St Mary's Cathedral in Edinburgh
St Mary's Cathedral is situated on
Palmerston Place in Edinburgh, 1 mile southwest
of the city centre.
The Nave of St Mary's opened in 1897, and
the twin towers at the main entrance completed
in 1917. This is an Episcopal Protestant
Cathedral, seat of the Bishop of Edinburgh.
Scottish rulers tried to keep Bishops out of
Scottish Churches from the Reformation in the
Scotland and England merged into Great
Britain in 1707, leading to churches of all
faiths being built.
The historic St
Giles from the 1100s on the Royal Mile in
Edinburgh centre, serves as the top Protestant
Presbyterian Church of Scotland.
St Mary's Catholic
Cathedral completed in 1814 on York Place
in Edinburgh centre, serves as the the top
Catholic Church in Scotland.
Construction of St Mary's Episcopal was
funded by the spinster sisters Barbara and Mary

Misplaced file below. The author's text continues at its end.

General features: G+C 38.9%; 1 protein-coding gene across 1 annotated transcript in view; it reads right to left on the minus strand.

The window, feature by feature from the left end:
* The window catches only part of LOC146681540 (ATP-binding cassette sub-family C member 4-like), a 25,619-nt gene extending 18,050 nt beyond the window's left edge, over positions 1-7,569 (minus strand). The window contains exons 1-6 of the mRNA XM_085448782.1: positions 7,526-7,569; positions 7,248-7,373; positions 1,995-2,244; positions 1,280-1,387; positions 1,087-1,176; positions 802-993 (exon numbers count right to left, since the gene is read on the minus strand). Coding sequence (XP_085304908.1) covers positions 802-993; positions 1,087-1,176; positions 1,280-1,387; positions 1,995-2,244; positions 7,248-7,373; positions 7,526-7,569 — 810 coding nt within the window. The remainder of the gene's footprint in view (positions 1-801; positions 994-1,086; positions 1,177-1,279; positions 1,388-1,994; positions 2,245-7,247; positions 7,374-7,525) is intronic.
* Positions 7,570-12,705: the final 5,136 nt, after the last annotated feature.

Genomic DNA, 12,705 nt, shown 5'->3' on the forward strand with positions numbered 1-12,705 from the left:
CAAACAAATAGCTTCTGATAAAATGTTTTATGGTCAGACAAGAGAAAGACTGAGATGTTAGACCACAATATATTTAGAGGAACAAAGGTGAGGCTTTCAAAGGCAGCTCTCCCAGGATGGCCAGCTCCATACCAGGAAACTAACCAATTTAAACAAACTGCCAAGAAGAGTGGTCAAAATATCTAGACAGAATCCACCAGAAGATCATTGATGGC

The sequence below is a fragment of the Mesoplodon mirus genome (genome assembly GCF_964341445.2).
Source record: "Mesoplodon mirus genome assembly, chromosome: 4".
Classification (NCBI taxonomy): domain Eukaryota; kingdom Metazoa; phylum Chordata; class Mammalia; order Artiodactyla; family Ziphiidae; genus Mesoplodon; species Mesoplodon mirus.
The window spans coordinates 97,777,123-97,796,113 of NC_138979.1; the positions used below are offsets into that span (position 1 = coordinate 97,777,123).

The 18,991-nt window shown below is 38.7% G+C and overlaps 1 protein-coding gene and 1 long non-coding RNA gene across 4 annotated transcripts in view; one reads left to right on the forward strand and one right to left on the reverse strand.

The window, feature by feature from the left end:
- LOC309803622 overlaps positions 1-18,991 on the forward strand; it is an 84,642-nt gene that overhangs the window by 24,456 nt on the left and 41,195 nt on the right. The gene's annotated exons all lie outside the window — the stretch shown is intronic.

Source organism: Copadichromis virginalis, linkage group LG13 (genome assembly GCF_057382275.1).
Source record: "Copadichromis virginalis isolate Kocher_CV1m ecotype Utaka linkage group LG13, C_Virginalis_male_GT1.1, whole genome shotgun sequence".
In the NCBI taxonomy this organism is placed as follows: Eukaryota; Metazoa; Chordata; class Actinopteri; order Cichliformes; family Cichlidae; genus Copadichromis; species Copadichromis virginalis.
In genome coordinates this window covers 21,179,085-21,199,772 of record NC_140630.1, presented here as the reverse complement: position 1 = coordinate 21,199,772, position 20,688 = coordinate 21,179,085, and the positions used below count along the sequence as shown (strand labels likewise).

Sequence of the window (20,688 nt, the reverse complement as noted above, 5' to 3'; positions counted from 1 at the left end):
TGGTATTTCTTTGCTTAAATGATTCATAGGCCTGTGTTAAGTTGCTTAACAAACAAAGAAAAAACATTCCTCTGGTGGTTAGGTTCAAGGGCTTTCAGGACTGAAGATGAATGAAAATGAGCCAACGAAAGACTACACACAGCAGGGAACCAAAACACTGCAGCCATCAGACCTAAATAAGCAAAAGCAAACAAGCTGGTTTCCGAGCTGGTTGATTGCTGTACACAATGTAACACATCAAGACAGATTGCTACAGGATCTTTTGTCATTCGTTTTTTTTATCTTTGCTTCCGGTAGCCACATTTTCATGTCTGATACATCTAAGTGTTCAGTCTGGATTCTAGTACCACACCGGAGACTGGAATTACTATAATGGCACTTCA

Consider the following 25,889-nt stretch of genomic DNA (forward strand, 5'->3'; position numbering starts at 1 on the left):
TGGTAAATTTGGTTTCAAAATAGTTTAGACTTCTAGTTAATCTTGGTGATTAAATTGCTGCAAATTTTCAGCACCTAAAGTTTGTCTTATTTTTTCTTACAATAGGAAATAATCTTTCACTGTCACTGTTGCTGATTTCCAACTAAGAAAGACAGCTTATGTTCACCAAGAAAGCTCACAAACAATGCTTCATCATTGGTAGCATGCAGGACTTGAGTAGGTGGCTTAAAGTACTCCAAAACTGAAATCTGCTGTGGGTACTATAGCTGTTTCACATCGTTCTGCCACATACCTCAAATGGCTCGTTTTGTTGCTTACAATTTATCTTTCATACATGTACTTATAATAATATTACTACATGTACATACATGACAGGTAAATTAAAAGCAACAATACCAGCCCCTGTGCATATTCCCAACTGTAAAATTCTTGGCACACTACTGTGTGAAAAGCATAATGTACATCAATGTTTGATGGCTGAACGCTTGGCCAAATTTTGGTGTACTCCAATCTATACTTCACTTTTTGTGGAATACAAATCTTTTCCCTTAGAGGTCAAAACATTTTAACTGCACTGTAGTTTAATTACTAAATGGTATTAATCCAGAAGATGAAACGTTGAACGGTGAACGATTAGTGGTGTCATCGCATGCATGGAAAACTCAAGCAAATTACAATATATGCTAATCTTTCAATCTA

Walker in 1873. They owned Drumsheugh Estate
with the Cathedral being built on estate
Easter Coates House of Drumsheugh Estate is
situated to the north of the Cathedral. The
sisters were granddaughters of Rev George
Walker, an Episcopal Minister in the 1700s.
St Mary's was designed by Sir George Gilbert
Scott, an English Gothic Revival architect that
specialized in Churches and Cathedrals.
The foundation stone was laid on the 21st
May 1874 containing a copy of the Trust Deed,
Edinburgh Post Office Directory, newspapers,
The twin spires at the southwest side main
entrance are known as Barbara and Mary, after
the Walker sisters. Work on the spires began in
1913 with completion in 1917.
Twelve bells are located in the 270ft high
central tower for change ringing. The central
tower can be seen from most parts of Edinburgh
St Mary's is open to the public free of
charge, donations allowed.
For more information on the History of
Scotland Churches and Cathedrals, view the
St Giles Cathedral Page.
For a list of the top Cathedrals in Scotland
to visit, view the page Scotland